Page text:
The cardboard signs I see daily are a reminder to me of my own brokenness. We all have struggles in our lives, some are just more obvious than others. There’s a YouTube video called cardboard testimonies I saw back in college and I think it’s a beautiful picture of the realness we need to have about our struggles and how God’s power can allow us to overcome them.

So many sins are hidden and not talked about in the church. Just because I’m not homeless and holding a sign asking for food, does not mean I have my life together. I am just as broken if not more than that person on the street. Realizing that you are that person is key and although it may be different, we can share in the brokenness of humanity. In this economy, you are only one paycheck away from being on the street. Our benches proclaim we are the greatest city in America, but we have people everywhere who are hungry and without housing sleeping on these benches. It angers me to no end. I so badly want change and I pray for revival for this city. It can be an overwhelming problem, but the power of ONE is what motivates me. One granola bar, one smile, one conversation.

A speaker at the hunger conference shared his story once about sleeping in a shelter one night. He was asleep on the floor and the man next to him was not moving. The workers and the shelter were kicking the man trying to see if he was alive because no one wanted to touch him. The speaker said he woke up to this and leaned over to take the man’s pulse and realized he was indeed dead. In that moment, he realized that could be him: alone and dying at 40 years old as an “untouchable.” He also shared how he had type 2 diabetes when he was homeless due to the poor quality of his diet, but was able to reverse it by healthy eating once he got his own place. I love to hear success stories of food as medicine, which just so happened to be the theme of today 🙂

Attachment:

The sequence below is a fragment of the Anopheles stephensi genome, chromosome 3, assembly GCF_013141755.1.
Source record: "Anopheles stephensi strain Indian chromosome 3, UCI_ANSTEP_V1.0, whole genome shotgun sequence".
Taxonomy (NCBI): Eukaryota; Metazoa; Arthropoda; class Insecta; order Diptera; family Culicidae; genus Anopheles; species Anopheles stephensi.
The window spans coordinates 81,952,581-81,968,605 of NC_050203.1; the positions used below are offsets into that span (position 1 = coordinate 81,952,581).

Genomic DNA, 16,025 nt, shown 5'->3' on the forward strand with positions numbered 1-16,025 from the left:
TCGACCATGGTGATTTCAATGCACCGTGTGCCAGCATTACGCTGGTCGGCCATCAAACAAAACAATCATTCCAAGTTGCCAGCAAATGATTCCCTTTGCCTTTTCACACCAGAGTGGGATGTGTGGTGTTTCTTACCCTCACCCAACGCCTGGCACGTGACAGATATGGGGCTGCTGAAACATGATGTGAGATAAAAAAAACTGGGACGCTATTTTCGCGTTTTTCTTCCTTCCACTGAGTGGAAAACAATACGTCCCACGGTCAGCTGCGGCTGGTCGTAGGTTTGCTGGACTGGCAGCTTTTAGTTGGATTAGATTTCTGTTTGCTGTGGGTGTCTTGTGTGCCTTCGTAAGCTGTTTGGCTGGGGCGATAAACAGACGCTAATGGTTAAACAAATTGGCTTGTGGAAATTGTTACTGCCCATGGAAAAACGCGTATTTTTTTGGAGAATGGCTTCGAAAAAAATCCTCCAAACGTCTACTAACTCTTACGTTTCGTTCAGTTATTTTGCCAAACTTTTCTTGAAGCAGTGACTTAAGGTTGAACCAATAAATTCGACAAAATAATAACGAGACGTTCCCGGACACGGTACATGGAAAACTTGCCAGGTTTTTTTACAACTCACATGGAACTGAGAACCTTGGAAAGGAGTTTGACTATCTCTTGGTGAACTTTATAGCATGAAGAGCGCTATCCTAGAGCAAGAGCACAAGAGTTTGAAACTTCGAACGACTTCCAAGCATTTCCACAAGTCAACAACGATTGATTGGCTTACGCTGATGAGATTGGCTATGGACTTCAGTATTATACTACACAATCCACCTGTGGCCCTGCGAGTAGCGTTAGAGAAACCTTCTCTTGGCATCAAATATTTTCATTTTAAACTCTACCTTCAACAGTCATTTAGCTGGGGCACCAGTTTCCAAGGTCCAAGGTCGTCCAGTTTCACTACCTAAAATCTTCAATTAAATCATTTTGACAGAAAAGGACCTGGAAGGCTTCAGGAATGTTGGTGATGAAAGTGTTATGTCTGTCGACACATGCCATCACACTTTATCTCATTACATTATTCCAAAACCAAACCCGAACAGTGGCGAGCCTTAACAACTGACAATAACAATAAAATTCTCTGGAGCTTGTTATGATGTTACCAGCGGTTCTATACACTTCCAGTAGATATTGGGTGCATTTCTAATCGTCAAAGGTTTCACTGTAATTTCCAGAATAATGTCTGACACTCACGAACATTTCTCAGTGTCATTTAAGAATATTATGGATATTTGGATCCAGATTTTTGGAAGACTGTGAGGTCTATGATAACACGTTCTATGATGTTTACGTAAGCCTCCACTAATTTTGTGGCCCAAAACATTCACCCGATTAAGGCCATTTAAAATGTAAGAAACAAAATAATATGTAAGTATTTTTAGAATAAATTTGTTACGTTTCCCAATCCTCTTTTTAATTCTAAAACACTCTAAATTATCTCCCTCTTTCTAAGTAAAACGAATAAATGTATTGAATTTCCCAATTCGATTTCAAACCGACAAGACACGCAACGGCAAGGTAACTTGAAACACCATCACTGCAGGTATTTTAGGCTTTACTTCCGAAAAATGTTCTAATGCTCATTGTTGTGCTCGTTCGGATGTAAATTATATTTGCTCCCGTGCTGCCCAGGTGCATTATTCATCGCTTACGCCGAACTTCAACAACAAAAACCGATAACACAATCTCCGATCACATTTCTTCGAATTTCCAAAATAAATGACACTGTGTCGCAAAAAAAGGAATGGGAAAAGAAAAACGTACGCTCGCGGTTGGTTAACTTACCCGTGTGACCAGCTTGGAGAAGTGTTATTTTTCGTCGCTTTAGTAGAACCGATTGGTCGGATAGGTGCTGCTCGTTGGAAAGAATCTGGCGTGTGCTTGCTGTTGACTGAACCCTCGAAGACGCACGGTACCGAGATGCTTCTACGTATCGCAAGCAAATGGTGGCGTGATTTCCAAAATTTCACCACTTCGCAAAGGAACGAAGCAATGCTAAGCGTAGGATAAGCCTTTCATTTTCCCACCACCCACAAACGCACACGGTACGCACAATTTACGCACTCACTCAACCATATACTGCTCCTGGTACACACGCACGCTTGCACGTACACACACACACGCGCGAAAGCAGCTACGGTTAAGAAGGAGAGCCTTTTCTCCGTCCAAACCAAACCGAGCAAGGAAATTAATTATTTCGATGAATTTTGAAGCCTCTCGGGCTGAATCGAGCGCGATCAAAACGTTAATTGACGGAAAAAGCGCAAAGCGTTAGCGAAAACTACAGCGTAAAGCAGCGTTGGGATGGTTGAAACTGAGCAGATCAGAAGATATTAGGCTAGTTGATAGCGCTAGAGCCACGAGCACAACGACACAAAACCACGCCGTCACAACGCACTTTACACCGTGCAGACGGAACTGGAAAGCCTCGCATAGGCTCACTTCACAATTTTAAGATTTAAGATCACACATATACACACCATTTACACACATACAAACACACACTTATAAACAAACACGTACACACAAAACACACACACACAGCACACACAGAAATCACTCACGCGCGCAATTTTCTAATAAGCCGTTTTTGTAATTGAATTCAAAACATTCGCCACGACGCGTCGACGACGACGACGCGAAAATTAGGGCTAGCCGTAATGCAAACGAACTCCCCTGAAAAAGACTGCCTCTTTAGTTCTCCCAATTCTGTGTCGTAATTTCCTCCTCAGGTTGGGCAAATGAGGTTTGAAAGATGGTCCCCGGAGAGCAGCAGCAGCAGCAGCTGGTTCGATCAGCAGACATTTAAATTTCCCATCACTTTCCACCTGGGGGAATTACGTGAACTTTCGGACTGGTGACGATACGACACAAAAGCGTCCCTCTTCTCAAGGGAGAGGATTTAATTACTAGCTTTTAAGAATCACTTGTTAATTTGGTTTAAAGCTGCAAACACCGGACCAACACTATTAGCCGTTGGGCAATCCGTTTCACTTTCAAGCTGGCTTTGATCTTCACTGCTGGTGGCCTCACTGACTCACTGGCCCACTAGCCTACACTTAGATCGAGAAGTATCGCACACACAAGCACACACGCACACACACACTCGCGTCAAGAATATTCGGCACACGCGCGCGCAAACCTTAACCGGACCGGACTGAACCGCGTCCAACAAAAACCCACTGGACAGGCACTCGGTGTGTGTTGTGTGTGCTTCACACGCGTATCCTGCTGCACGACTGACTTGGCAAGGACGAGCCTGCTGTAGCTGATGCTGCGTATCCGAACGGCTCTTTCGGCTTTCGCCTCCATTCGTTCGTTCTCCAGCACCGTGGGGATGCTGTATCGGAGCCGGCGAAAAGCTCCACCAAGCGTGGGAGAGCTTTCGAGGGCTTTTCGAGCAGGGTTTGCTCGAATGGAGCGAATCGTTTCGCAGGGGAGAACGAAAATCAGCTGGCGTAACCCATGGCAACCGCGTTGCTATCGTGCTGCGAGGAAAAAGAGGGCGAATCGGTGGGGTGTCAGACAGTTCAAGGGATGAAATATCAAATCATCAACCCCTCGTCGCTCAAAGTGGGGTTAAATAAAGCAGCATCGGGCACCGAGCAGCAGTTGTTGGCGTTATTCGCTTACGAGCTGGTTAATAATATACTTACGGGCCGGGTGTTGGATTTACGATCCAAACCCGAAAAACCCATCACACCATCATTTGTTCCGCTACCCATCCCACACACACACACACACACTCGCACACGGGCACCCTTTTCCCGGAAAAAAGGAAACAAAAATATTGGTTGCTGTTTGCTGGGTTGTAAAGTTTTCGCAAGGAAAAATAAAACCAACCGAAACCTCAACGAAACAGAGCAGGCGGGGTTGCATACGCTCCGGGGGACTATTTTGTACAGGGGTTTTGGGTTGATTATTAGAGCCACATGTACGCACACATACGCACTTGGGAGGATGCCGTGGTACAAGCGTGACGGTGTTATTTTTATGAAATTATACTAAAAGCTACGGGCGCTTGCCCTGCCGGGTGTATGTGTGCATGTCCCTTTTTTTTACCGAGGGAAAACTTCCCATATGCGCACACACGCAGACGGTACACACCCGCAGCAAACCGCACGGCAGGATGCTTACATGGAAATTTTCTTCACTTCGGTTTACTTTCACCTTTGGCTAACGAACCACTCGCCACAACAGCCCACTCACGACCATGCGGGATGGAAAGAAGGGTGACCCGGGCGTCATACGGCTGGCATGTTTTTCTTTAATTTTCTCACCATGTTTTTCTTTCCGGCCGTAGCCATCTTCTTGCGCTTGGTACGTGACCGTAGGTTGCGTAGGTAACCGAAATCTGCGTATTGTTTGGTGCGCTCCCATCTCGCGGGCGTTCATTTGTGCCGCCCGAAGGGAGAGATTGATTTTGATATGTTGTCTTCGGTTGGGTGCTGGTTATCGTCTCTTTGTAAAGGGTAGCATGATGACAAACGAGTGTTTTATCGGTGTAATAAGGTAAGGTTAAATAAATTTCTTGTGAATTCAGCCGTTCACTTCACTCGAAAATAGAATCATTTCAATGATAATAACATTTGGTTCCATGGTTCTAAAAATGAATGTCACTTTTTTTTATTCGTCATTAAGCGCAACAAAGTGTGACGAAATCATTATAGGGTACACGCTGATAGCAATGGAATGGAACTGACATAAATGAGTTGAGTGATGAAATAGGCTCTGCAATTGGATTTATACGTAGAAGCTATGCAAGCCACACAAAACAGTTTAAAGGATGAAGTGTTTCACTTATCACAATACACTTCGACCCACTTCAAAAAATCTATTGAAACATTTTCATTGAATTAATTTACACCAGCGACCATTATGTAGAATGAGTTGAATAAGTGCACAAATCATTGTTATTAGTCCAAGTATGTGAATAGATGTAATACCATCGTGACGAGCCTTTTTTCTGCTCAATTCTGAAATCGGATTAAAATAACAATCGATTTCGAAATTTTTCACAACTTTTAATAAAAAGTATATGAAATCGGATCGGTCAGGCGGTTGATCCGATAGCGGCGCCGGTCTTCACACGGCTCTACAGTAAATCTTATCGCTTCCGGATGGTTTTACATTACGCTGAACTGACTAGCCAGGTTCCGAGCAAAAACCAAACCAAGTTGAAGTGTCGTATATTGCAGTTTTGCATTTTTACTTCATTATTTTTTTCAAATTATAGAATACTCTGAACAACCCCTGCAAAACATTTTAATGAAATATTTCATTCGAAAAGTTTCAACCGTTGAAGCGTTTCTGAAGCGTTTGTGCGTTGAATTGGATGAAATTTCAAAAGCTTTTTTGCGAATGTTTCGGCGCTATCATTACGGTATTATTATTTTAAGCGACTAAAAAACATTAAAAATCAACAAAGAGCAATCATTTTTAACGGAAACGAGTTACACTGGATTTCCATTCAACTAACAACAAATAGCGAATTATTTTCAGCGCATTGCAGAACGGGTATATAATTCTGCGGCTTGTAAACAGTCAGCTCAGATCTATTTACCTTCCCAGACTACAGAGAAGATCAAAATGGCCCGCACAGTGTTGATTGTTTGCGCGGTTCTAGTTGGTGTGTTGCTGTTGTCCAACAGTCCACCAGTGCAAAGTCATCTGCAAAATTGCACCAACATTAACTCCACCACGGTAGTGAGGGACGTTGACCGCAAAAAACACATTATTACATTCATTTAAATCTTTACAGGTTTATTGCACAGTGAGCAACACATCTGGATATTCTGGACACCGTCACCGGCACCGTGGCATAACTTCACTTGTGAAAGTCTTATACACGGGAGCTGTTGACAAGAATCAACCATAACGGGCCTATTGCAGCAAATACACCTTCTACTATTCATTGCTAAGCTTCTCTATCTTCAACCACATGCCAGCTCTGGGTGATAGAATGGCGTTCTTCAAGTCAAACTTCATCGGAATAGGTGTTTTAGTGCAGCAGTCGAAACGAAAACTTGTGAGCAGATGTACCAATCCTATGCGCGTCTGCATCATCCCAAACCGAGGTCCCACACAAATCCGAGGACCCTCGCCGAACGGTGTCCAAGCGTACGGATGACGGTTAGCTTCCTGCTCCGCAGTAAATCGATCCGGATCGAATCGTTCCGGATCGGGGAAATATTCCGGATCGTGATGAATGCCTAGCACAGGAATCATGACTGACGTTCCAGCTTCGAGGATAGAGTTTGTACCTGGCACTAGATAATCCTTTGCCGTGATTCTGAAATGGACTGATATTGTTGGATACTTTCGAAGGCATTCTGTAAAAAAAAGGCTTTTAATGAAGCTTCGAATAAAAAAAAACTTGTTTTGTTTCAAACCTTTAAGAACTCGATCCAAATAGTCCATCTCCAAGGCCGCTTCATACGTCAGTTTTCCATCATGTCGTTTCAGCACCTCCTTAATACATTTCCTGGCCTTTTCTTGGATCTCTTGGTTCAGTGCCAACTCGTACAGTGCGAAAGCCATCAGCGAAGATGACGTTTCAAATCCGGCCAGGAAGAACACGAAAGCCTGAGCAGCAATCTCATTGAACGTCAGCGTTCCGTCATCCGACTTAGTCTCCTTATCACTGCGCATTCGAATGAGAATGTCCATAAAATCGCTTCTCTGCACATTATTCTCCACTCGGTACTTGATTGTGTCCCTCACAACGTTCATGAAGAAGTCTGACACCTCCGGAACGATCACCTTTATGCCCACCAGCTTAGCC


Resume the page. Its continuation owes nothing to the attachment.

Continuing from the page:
Brokenly yours,


“God is spirit, and those who worship him must worship in spirit and truth.” -John 4:24

Day 2 Food Stamp Challenge Reflections

Matzah. Filling. Cost Effective.

Matzah. Filling. Cost Effective.

Today marks day 2 of the food stamp challenge. I know they say the first few days are supposed to be easy, but it’s been tough. Maybe it’s because I’m used to grazing or mindlessly snacking all day. Or maybe I’m actually lacking some key nutrients that I’m used to eating every day. It does not take long for the effects to set in.

Some thoughts:

-Even the first day I was dragging around the time I would usually run to Starbucks for a chai latte or make one at home. I’m not someone who is addicted to caffeine or needs it every day, but it is definitely something I am used to getting for a pick me up when needed.

-The price of my $5 latte is more than a school gets in reimbursement to feed one child for a week.

-l rarely let money stop me from doing things, especially with food. I am a complete foodie, so good food is something I always make room for in my budget.  Sure I complain all the time that I have student loans and I’m in debt, but I really have no clue what it means to be in need.

-I don’t eat out all the time, but it’s not abnormal for me to splurge every so often and drop $30 at happy hour. That makes me sick. That I will spend the same amount of money in one sitting that most people need to eat with for the entire week.  I was making plans with a friend this week and realized how much of my social life revolves around food and going out. Not only can I not meet a friend for dinner, but that $5 glass of wine that’s a great deal during happy hour is not within my means either.